Goodbye Jerry by Neil Whitman
– I was lying on the couch when I thought I would quickly check Facebook. The first image that greeted me was that of Jerry Nelson. I thought “What a nice picture to see.” Then I saw above it the letters R.I.P. I’ll tell you now; I was standing so quickly I genuinely don’t remember getting up. I had to double check, and Twitter had just started talking about it. I was quick to tweet my sorrow through the Muppet Fan Problems account. I didn’t know how to process this information. The first thing I did was grab my iPod and put “Follow Me” on repeat. It was impossible to comprehend–part of my childhood was gone. This large, vampire shaped hole had been ripped out of my body. So I filled it with a Fraggle. Here’s what I did: go find a fellow Muppet fan and talk it out. I did it with this website’s father, Ryan Dosier. The conversation started with just “Dude,” “I know,” etc. But then we knuckled down, and for a good couple of hours, we laughed about our favourite Jerry Nelson moments, some behind the scenes stories (some of which you’ll read about soon), and Ryan went through his favourite moments from the interview he’d done. I was fortunate to be the test subject for Ryan’s article on Jerry, and having someone to mourn with was a huge help. It was also great to be able to tweet about it to so many people, and to see hundreds of posts come through about it. I posted on Facebook, and people who had no idea who Jerry Nelson was were sending condolences. And I had to think–why did this man’s death affect me so badly?
Jerry Nelson was The Count. Jerry Nelson was Gobo Fraggle. Jerry Nelson was Floyd Pepper, and Robin, and Camilla, and Crazy Harry, and Lew Zealand, and Sherlock Hemlock, and Herry Monster, and way too many more to count. This guy was my childhood. This guy had just as big an effect on me as Jim Henson, and suddenly, he was gone. I would never get to meet him and tell him how great he was. I wouldn’t get to show him my Pa Gorg impression, or tell him about my friend’s terrible Count impression. I wouldn’t get the chance to tell one of my heroes that he was just that. He was the essence behind so, so many things that are important to me.
You know, it;s been sad, but here are some happier thoughts that I, and others, have said over the course of the last couple of days.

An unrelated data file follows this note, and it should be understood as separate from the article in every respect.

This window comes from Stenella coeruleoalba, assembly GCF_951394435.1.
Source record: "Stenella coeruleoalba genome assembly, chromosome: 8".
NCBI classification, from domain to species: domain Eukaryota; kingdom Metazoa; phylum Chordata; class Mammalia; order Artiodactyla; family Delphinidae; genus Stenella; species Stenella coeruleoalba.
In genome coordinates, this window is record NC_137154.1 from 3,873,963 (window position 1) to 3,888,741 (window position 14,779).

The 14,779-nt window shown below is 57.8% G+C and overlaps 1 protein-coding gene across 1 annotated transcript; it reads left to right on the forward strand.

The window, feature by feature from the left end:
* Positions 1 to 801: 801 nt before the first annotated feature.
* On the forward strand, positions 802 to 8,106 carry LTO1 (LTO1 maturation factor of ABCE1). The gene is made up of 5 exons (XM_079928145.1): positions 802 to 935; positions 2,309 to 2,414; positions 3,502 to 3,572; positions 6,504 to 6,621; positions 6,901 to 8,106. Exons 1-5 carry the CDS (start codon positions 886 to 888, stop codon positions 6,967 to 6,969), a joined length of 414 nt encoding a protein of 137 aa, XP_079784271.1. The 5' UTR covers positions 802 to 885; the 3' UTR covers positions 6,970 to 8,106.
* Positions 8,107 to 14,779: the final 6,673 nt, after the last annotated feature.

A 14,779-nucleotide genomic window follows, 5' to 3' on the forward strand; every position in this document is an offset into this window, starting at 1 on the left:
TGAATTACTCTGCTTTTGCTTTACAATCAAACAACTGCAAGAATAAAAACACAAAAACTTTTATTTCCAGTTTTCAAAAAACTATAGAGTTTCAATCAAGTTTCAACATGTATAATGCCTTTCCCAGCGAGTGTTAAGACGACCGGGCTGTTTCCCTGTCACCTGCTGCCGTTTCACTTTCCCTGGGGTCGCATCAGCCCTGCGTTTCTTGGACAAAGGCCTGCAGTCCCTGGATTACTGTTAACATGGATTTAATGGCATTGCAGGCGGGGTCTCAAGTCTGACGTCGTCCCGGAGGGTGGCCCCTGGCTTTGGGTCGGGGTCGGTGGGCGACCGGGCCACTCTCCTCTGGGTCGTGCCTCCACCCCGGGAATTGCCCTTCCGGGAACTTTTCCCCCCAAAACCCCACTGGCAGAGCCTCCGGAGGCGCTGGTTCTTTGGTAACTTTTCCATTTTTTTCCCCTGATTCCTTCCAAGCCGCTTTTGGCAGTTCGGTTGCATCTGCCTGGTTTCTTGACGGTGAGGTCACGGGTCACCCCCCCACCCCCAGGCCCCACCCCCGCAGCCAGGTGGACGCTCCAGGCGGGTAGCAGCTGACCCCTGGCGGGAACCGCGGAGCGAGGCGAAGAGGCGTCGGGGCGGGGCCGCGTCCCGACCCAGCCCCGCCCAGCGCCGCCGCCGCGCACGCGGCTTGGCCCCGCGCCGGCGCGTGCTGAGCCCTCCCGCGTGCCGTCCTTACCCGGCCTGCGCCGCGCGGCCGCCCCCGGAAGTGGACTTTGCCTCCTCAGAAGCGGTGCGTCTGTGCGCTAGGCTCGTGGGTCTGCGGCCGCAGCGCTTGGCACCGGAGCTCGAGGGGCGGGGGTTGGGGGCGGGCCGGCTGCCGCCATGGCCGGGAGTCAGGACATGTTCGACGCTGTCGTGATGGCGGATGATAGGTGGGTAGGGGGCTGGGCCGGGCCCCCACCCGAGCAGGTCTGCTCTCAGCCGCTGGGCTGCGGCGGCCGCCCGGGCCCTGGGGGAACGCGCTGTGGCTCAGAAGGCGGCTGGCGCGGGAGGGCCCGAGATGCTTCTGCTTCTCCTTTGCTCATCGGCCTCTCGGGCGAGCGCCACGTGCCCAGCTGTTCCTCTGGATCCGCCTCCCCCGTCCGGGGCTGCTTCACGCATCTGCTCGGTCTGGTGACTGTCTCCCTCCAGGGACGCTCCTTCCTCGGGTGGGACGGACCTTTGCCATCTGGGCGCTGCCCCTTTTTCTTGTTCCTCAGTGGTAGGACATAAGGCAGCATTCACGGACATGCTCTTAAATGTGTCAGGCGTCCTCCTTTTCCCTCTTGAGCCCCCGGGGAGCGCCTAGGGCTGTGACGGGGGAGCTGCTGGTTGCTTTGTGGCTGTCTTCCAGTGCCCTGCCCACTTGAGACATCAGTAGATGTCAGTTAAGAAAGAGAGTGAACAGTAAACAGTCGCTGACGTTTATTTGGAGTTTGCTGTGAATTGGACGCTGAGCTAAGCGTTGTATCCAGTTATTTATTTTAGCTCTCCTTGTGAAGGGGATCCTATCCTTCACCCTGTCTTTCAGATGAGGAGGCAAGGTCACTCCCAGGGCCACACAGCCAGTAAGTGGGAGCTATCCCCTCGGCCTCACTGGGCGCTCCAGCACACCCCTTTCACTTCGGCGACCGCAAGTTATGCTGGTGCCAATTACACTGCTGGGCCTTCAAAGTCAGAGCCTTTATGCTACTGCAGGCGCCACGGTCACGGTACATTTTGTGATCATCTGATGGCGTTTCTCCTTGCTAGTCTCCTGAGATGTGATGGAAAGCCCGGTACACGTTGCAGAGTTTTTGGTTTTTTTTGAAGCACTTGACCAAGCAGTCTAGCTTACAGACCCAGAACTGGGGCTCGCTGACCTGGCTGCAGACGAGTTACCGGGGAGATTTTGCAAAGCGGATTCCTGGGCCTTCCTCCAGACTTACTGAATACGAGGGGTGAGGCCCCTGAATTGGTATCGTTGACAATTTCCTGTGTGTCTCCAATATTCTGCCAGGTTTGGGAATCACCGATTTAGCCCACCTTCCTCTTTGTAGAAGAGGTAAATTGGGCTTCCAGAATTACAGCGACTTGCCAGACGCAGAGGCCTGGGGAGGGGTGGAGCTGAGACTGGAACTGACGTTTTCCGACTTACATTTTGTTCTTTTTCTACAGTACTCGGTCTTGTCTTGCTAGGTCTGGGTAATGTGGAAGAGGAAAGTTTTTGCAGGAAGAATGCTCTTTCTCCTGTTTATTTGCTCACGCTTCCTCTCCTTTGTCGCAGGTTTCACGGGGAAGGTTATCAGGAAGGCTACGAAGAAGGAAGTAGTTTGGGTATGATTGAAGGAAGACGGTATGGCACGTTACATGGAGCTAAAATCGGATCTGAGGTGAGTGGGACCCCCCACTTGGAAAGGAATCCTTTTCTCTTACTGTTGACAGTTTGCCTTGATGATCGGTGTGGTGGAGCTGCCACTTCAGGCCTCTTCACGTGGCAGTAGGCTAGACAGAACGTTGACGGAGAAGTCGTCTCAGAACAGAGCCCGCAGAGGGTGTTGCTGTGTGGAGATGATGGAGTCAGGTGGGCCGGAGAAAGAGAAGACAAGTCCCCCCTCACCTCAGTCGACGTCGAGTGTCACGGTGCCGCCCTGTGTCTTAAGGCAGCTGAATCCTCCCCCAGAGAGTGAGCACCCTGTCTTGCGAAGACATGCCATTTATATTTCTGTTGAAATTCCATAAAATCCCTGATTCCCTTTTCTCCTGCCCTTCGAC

- Listen to “Can You Picture That”–I can just imagine Jim, Richard and Jerry rocking out to that in the afterlife. The line “Hey Floyd, take a verse!” finally gets a response.
- You just know Don Sahlin has met Jerry with a rubber chicken.
- I hope the Mars Curiosity Rover picks up a little of Jerry’s soul as it travels to its destination, and all we hear through the newest footage is “PIIIIIIIGS IN SPAAAAAACE”
- Finally, a sad, but happy thought… Kermit and Robin. Floyd and Janice. Gobo and Cantus. Pa Gorg and Junior. Robin and Sweetums. They’re all back together again.
Thank you Jerry, for everything that you ever did. Rest in peace, Jerry. I appreciate you more than I could ever say. “Every morning. Every day. Every evening. Calling me away.”
Untitled by Jason Tammemagi
Ian McCulloch – When I first heard the news of Jerry Nelson’s death, I didn’t know what to do with myself. I felt like crying, but no tears came forth, not until I told my family about the news and couldn’t find a way to stop the tears from flowing. From The Count on Sesame Street, to the crazy characters he played on The Muppet Show, to the endearing performances of various Fraggles, Doozers, and one royal Gorg on Fraggle Rock, I grew up with Jerry. It wasn’t until the past couple years or so when I learned who Jerry Nelson was and how much he played a part in all of Henson’s productions. He truly was an amazing man who showed that you can have so much soul in a bassist, learnedness in a vampire, wisdom in a trash heap and, so much curve on a thrown fish.